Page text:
In its latest “Beige Book” report, the Federal Reserve says the Boston district’s economy and housing market are slowly improving, though there are still weaknesses. Following is what the Fed said about the Boston District’s residential real estate market:
Home and condo sales in New England increased significantly in November 2009 compared to the previous November. Much of this increase can be attributed to the original November 30th deadline for the first-time homebuyer tax credit. Although the tax credit has since been extended and expanded, many consumers earlier set up deals for November closings to take advantage of the credit they thought would not be available after the month ended. Thus, November home sales increased from 50 percent to 75 percent year-over-year across the region. In addition to the expiring tax credit, contacts attribute the steep year-over-year increases to the fact that November 2008 was a particularly poor month for home sales because of the stock market collapse in the fall of 2008.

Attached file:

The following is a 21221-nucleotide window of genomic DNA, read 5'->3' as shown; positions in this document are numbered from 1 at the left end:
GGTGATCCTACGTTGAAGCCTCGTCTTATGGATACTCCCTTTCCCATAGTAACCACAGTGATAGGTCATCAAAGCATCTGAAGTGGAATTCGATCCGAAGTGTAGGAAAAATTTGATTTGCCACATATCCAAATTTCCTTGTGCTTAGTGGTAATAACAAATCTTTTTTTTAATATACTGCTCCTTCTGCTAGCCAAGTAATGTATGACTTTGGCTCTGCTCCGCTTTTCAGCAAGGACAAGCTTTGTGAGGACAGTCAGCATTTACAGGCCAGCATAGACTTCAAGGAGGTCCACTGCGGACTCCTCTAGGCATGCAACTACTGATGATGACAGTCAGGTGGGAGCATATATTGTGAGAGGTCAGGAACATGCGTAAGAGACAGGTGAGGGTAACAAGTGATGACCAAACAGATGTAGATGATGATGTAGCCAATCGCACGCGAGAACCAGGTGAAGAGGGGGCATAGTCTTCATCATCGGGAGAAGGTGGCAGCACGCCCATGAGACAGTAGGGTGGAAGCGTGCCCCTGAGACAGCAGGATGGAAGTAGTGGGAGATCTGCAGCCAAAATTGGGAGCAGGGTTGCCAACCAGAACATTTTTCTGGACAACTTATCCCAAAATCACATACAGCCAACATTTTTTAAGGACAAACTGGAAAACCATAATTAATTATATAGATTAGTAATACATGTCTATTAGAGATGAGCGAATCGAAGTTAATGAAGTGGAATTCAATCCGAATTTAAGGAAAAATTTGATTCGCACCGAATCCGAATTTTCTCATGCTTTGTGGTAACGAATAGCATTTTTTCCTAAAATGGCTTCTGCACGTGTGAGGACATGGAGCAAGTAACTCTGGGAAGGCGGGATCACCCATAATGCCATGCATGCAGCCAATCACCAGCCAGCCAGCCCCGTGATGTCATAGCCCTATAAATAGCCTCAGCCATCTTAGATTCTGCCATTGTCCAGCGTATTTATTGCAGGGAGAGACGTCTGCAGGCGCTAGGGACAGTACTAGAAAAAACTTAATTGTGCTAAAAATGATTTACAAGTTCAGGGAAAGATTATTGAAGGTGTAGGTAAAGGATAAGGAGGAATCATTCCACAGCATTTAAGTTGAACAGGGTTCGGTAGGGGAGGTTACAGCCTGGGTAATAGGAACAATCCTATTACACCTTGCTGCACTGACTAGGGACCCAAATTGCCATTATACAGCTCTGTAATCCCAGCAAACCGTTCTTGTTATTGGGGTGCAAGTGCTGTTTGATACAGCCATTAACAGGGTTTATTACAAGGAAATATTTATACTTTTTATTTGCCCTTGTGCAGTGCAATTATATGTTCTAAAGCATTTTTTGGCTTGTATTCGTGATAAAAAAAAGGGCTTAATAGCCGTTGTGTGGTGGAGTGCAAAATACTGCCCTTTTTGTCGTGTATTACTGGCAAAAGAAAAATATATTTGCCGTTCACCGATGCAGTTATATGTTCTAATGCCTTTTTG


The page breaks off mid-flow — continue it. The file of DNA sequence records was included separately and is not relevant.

Nevertheless, pending sales numbers in November looked strong in Boston and the rest of Massachusetts, suggesting that sales may continue to increase in the coming months, at least until the new tax credit expires. Contacts are concerned, however, that ongoing declines in inventory in Massachusetts and Rhode Island will constrain sales unless the expansion of the tax credit to “move-up buyers” brings more sellers into the market.
Home prices did not show as much improvement as sales in November. Median prices declined modestly year-over-year in New Hampshire and Maine, while increasing by about 1 percent in Massachusetts and Rhode Island. However, as in recent months, median prices were probably affected by the concentration of sales among first-time homebuyers. Condo markets also saw large sales increases and moderate price declines in November.